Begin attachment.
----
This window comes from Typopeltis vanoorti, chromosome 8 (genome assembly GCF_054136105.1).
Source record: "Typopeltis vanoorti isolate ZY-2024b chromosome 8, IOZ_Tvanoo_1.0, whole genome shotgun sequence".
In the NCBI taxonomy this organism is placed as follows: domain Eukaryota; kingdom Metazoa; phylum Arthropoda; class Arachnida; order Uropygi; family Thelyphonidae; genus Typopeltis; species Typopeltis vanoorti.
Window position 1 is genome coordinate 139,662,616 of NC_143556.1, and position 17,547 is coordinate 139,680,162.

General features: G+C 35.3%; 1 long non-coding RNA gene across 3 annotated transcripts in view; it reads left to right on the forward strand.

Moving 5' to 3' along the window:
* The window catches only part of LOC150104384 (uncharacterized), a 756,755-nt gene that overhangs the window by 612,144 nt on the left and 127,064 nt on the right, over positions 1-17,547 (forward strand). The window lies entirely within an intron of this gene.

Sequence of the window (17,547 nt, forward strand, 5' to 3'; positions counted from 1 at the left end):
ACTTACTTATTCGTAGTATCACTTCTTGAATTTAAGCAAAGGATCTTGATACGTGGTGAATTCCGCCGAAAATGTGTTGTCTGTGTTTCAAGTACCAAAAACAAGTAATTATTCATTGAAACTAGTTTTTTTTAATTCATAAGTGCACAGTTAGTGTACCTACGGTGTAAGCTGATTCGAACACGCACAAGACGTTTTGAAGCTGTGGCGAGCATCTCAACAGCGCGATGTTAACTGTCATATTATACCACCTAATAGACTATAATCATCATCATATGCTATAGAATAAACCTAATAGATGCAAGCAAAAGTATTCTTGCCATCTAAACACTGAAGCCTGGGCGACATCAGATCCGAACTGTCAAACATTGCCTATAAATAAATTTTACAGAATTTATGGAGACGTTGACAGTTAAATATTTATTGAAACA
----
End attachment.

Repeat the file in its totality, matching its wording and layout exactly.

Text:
This window comes from Typopeltis vanoorti, chromosome 8 (genome assembly GCF_054136105.1).
Source record: "Typopeltis vanoorti isolate ZY-2024b chromosome 8, IOZ_Tvanoo_1.0, whole genome shotgun sequence".
In the NCBI taxonomy this organism is placed as follows: domain Eukaryota; kingdom Metazoa; phylum Arthropoda; class Arachnida; order Uropygi; family Thelyphonidae; genus Typopeltis; species Typopeltis vanoorti.
Window position 1 is genome coordinate 139,662,616 of NC_143556.1, and position 17,547 is coordinate 139,680,162.

General features: G+C 35.3%; 1 long non-coding RNA gene across 3 annotated transcripts in view; it reads left to right on the forward strand.

Moving 5' to 3' along the window:
* The window catches only part of LOC150104384 (uncharacterized), a 756,755-nt gene that overhangs the window by 612,144 nt on the left and 127,064 nt on the right, over positions 1-17,547 (forward strand). The window lies entirely within an intron of this gene.

Sequence of the window (17,547 nt, forward strand, 5' to 3'; positions counted from 1 at the left end):
ACTTACTTATTCGTAGTATCACTTCTTGAATTTAAGCAAAGGATCTTGATACGTGGTGAATTCCGCCGAAAATGTGTTGTCTGTGTTTCAAGTACCAAAAACAAGTAATTATTCATTGAAACTAGTTTTTTTTAATTCATAAGTGCACAGTTAGTGTACCTACGGTGTAAGCTGATTCGAACACGCACAAGACGTTTTGAAGCTGTGGCGAGCATCTCAACAGCGCGATGTTAACTGTCATATTATACCACCTAATAGACTATAATCATCATCATATGCTATAGAATAAACCTAATAGATGCAAGCAAAAGTATTCTTGCCATCTAAACACTGAAGCCTGGGCGACATCAGATCCGAACTGTCAAACATTGCCTATAAATAAATTTTACAGAATTTATGGAGACGTTGACAGTTAAATATTTATTGAAACA